Novell Cool Solutions

Easy way to view GroupWise Agent Log files in Linux


May 11, 2010 10:35 am





If you administered GroupWise on the NetWare platform and have migrated to Linux, one thing you probably miss is the GW agents log screen. That was where I went at the first signs of trouble.

I recently had to open a SR (not for GW) and watched the engineer make use of the tail command in Linux to watch the status of a log file. If you’re not familiar with the tail command, Google is your friend. Tail shows the last few lines of a specified file. When the -f parameter is used, it will monitor a file – like a log file – displaying the lines as they are added to the log file. The command the engineer used was tail -f /path/file.log

Once I understood what he was doing, I wondered if I could use the tail command to get back my GW agent logging screens. The only problem I found was that GW agents cycle the log files, and each one has a name based on timestamp…

Again, Google was my friend. I Googled something like “linux find most recent file” and had several hits. Sure enough, there was a command line ls -t *|head -1 which will list the most recent file in the directory it is run. After a little trial and error and googling, I came up with the command tail -f `ls -t *|head -1` which will monitor the most recent file in the terminal window. Now all I had to do was supply the path to the GW agent’s log files.

I created separate shell scripts for the POA, MTA, GWIA, & WebAccess. Actually, the scripts are identical (except for the paths to the log files.)
cd /var/log/novell/groupwise/AGENT_NAME/
tail -f `ls -t *|head -1`

Don’t forget to chmod the script file to 755 so you can execute it. You could also do this in Nautilus by editing the properties of the script file. I placed a copy of the script on the desktop for easy access. When you click on the script, Nautilus will ask you if you want to run or display the file. Select ‘Run in Terminal’.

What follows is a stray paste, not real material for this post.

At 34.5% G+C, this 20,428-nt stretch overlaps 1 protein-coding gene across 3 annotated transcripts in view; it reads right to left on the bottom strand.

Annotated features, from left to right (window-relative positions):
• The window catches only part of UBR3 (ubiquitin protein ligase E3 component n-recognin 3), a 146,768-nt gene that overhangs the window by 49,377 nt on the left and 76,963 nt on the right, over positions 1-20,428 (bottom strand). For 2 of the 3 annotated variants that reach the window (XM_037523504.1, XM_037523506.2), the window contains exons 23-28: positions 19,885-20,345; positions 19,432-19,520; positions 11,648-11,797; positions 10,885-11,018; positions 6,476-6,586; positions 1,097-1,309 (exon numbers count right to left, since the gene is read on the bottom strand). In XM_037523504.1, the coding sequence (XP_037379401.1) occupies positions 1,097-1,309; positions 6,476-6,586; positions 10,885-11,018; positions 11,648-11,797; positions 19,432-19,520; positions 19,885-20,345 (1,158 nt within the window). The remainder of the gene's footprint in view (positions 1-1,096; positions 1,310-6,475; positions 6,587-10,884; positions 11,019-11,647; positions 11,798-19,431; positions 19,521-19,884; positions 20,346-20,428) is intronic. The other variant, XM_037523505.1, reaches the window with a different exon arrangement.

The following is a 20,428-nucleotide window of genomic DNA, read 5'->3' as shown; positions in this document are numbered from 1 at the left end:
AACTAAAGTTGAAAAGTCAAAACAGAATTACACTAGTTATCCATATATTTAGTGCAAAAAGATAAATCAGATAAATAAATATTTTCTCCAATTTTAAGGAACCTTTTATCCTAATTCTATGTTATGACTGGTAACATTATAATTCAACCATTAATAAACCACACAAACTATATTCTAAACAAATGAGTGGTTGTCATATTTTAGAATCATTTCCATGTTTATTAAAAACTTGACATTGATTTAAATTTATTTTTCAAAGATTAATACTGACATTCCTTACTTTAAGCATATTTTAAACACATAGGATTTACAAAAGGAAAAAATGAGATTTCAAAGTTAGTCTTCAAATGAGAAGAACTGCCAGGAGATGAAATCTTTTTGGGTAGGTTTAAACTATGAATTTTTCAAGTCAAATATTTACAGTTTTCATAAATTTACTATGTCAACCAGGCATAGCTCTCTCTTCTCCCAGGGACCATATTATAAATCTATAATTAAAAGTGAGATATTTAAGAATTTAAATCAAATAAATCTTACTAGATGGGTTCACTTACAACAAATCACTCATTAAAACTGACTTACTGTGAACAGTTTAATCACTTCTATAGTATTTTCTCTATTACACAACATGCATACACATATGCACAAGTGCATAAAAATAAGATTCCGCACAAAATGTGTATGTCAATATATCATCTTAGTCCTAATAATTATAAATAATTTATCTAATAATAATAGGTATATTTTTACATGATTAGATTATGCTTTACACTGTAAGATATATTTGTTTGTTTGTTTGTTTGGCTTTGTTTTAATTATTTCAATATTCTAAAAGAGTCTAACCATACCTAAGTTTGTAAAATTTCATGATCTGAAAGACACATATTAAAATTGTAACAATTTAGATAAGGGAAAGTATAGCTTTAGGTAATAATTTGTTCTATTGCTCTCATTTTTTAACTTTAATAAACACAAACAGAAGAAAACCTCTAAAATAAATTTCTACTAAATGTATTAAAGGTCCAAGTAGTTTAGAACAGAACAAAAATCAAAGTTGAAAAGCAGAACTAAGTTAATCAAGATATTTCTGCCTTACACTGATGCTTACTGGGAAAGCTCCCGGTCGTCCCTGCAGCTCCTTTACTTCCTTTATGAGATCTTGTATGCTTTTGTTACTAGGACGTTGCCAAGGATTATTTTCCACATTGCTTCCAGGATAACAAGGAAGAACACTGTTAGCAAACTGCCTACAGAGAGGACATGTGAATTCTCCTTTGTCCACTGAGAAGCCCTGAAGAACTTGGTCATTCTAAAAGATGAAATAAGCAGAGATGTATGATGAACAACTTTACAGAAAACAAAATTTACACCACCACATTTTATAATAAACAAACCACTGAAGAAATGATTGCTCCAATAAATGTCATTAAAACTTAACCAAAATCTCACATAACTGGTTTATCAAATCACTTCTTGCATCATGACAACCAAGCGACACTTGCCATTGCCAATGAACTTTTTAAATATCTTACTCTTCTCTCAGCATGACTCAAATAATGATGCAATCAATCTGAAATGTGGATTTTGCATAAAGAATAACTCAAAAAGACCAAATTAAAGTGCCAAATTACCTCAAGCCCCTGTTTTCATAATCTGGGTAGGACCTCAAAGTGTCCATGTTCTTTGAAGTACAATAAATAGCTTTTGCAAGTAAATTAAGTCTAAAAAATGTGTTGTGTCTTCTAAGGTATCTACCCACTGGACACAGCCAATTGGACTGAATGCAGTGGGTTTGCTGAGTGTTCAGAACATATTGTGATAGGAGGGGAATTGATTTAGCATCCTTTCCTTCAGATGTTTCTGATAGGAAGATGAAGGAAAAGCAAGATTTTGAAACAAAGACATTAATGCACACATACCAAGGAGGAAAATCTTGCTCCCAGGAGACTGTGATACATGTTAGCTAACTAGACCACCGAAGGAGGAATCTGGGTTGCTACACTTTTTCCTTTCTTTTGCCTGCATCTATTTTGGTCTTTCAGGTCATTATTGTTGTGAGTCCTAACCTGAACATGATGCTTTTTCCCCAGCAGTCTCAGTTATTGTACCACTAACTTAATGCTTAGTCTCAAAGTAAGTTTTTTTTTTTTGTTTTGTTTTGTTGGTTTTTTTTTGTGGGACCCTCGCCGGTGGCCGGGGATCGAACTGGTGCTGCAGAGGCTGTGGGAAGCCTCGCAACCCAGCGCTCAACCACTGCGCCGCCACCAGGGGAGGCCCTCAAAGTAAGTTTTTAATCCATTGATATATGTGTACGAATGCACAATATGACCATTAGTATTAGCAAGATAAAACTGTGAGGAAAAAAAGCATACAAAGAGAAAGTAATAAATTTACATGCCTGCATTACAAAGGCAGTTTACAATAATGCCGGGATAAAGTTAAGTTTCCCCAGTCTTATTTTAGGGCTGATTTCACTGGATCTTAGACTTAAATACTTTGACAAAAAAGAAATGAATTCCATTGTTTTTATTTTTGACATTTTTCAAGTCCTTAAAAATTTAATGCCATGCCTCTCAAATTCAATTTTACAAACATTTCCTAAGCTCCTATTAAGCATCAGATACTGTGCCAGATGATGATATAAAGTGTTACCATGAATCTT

I have also used this same script to monitor other services which produce a log file – dns & dhcp for example.

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Disclaimer: This content is not supported by Novell. It was contributed by a community member and is published "as is." It seems to have worked for at least one person, and might work for you. But please be sure to test it thoroughly before using it in a production environment.

1 Comment

  1. By:ackitsme

    There’s a utility that I found years ago called LogMon that gives you real time scrolling logs with the ability to scroll back and forth (and left and right).

    Additionally, you can monitor multiple log files on one screen, again with full scrolling capability.

    This utility is always the first thing I install on every Linux server I touch as it makes short work of managing log files. It is a tool that should be in every Linux administrator’s tool kit.

    You can find LogMon at